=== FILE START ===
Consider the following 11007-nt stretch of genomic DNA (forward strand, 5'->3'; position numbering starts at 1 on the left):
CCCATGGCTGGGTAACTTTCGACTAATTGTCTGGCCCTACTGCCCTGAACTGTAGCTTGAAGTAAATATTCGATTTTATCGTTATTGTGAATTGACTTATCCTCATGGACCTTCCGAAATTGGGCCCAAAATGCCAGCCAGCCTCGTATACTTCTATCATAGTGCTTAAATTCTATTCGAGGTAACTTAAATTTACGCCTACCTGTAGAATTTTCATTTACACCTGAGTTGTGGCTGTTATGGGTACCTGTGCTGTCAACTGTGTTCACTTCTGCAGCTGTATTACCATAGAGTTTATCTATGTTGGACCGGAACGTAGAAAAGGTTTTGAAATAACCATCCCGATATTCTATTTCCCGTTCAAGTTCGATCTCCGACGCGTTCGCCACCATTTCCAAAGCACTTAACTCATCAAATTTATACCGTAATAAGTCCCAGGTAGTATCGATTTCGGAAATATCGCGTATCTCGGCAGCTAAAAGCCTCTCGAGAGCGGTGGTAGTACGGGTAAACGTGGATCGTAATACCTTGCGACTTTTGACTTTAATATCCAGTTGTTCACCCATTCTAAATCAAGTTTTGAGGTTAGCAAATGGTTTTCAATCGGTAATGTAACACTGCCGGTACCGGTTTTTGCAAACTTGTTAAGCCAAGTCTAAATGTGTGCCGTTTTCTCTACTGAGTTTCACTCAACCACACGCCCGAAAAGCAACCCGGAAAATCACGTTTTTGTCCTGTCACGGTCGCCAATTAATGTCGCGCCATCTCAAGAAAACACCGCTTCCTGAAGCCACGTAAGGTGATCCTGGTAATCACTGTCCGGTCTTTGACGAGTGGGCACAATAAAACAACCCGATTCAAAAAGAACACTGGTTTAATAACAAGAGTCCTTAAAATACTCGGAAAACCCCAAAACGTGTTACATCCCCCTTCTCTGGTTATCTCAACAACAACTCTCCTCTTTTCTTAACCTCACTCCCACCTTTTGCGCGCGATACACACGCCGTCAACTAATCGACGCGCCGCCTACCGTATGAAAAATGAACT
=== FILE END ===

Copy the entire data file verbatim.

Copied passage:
Consider the following 11007-nt stretch of genomic DNA (forward strand, 5'->3'; position numbering starts at 1 on the left):
CCCATGGCTGGGTAACTTTCGACTAATTGTCTGGCCCTACTGCCCTGAACTGTAGCTTGAAGTAAATATTCGATTTTATCGTTATTGTGAATTGACTTATCCTCATGGACCTTCCGAAATTGGGCCCAAAATGCCAGCCAGCCTCGTATACTTCTATCATAGTGCTTAAATTCTATTCGAGGTAACTTAAATTTACGCCTACCTGTAGAATTTTCATTTACACCTGAGTTGTGGCTGTTATGGGTACCTGTGCTGTCAACTGTGTTCACTTCTGCAGCTGTATTACCATAGAGTTTATCTATGTTGGACCGGAACGTAGAAAAGGTTTTGAAATAACCATCCCGATATTCTATTTCCCGTTCAAGTTCGATCTCCGACGCGTTCGCCACCATTTCCAAAGCACTTAACTCATCAAATTTATACCGTAATAAGTCCCAGGTAGTATCGATTTCGGAAATATCGCGTATCTCGGCAGCTAAAAGCCTCTCGAGAGCGGTGGTAGTACGGGTAAACGTGGATCGTAATACCTTGCGACTTTTGACTTTAATATCCAGTTGTTCACCCATTCTAAATCAAGTTTTGAGGTTAGCAAATGGTTTTCAATCGGTAATGTAACACTGCCGGTACCGGTTTTTGCAAACTTGTTAAGCCAAGTCTAAATGTGTGCCGTTTTCTCTACTGAGTTTCACTCAACCACACGCCCGAAAAGCAACCCGGAAAATCACGTTTTTGTCCTGTCACGGTCGCCAATTAATGTCGCGCCATCTCAAGAAAACACCGCTTCCTGAAGCCACGTAAGGTGATCCTGGTAATCACTGTCCGGTCTTTGACGAGTGGGCACAATAAAACAACCCGATTCAAAAAGAACACTGGTTTAATAACAAGAGTCCTTAAAATACTCGGAAAACCCCAAAACGTGTTACATCCCCCTTCTCTGGTTATCTCAACAACAACTCTCCTCTTTTCTTAACCTCACTCCCACCTTTTGCGCGCGATACACACGCCGTCAACTAATCGACGCGCCGCCTACCGTATGAAAAATGAACT